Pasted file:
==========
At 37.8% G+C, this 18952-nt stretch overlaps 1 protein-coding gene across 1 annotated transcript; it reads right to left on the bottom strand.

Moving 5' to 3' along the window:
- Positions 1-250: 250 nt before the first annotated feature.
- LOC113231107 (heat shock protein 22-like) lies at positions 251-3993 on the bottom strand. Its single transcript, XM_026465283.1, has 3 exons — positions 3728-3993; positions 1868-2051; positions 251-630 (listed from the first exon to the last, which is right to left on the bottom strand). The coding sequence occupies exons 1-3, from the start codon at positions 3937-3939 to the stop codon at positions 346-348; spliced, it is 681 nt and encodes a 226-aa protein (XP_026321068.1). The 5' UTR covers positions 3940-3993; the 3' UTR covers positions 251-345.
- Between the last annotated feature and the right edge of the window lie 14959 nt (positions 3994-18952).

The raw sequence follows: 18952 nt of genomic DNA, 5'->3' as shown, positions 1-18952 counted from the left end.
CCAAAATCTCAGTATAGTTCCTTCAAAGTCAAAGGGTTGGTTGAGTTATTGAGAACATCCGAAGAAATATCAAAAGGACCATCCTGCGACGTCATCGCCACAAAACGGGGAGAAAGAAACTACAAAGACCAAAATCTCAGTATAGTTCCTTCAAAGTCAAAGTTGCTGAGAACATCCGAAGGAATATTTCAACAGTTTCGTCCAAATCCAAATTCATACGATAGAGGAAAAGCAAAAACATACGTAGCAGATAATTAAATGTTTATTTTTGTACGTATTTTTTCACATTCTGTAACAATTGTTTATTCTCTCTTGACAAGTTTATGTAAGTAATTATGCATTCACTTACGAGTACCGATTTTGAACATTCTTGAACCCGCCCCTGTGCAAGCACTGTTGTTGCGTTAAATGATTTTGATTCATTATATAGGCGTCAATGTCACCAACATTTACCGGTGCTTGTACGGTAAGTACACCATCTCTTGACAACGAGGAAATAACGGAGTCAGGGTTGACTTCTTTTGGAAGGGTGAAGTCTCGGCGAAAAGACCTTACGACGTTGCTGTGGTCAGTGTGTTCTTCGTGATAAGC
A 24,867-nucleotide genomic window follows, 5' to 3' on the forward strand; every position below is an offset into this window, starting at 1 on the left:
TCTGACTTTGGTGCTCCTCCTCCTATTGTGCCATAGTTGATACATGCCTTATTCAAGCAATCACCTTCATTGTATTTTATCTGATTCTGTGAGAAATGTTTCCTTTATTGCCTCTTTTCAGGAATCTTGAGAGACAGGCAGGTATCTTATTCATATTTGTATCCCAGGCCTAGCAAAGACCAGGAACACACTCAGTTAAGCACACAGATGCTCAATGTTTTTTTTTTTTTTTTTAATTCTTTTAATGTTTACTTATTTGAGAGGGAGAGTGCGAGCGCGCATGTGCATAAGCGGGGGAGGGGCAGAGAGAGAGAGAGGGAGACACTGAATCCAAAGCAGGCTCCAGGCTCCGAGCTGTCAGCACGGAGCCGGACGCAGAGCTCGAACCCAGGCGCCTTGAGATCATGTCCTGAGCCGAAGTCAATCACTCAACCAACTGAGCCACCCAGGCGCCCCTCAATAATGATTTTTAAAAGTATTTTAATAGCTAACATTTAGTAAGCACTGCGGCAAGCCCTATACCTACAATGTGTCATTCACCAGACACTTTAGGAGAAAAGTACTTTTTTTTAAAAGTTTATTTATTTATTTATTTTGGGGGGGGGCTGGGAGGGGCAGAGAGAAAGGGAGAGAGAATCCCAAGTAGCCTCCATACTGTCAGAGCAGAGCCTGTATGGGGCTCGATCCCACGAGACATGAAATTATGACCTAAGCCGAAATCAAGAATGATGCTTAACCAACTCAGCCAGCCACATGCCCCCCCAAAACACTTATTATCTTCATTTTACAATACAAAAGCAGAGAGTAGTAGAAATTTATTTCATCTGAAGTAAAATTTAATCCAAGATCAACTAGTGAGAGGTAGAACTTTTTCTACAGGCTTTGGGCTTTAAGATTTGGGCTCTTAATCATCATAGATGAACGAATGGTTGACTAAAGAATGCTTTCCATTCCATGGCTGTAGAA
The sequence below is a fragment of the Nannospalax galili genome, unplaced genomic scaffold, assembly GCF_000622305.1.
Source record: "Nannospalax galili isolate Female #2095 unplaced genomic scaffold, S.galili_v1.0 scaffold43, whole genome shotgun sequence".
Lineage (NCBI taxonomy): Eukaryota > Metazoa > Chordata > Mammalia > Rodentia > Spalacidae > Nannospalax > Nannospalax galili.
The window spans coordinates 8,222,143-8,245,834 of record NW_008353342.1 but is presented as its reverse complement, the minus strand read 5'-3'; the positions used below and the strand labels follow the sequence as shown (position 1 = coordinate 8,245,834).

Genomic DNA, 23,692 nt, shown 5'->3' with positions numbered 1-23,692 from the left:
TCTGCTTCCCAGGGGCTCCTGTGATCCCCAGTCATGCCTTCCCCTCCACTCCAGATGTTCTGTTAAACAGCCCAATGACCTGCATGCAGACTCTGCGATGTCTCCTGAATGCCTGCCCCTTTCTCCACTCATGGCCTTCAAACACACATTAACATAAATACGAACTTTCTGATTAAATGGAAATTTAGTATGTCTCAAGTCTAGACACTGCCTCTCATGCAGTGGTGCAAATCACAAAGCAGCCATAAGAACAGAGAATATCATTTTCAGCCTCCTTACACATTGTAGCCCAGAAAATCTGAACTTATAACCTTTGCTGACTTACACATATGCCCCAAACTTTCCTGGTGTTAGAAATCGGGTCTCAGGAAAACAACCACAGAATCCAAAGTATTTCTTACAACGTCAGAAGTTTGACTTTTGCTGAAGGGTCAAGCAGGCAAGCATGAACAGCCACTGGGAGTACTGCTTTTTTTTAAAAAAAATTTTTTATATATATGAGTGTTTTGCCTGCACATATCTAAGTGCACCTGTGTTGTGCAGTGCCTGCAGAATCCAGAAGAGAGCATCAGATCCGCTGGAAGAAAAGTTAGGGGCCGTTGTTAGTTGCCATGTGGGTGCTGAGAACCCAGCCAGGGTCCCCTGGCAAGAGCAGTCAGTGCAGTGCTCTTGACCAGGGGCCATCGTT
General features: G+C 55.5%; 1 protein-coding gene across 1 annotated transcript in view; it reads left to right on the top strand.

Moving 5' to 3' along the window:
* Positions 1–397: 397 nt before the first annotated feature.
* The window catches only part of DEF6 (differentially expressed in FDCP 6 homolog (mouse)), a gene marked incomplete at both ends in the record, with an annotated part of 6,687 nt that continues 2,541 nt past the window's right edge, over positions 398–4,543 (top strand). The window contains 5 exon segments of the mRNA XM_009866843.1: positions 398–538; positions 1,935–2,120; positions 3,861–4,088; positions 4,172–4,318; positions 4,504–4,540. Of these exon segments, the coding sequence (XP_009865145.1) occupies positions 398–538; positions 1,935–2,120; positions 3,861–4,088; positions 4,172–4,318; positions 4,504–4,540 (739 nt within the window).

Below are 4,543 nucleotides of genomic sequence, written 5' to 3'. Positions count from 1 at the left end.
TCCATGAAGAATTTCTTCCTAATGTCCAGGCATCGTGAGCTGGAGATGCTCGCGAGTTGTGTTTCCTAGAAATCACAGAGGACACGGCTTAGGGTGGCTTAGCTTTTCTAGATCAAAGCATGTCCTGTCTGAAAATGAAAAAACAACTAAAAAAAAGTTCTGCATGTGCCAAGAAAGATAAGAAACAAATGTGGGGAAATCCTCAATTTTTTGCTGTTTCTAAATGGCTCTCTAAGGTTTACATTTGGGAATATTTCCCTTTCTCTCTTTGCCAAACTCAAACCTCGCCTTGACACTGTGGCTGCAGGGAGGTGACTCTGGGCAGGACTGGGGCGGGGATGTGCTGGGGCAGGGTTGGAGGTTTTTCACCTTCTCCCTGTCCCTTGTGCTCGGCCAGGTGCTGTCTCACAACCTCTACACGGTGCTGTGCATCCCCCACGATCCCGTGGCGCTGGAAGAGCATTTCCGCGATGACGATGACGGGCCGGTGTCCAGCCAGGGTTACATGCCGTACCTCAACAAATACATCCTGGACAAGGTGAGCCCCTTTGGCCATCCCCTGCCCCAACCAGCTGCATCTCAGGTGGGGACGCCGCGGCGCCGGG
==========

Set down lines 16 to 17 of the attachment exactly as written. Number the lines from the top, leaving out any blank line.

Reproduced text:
General features: G+C 55.5%; 1 protein-coding gene across 1 annotated transcript in view; it reads left to right on the top strand.

Moving 5' to 3' along the window: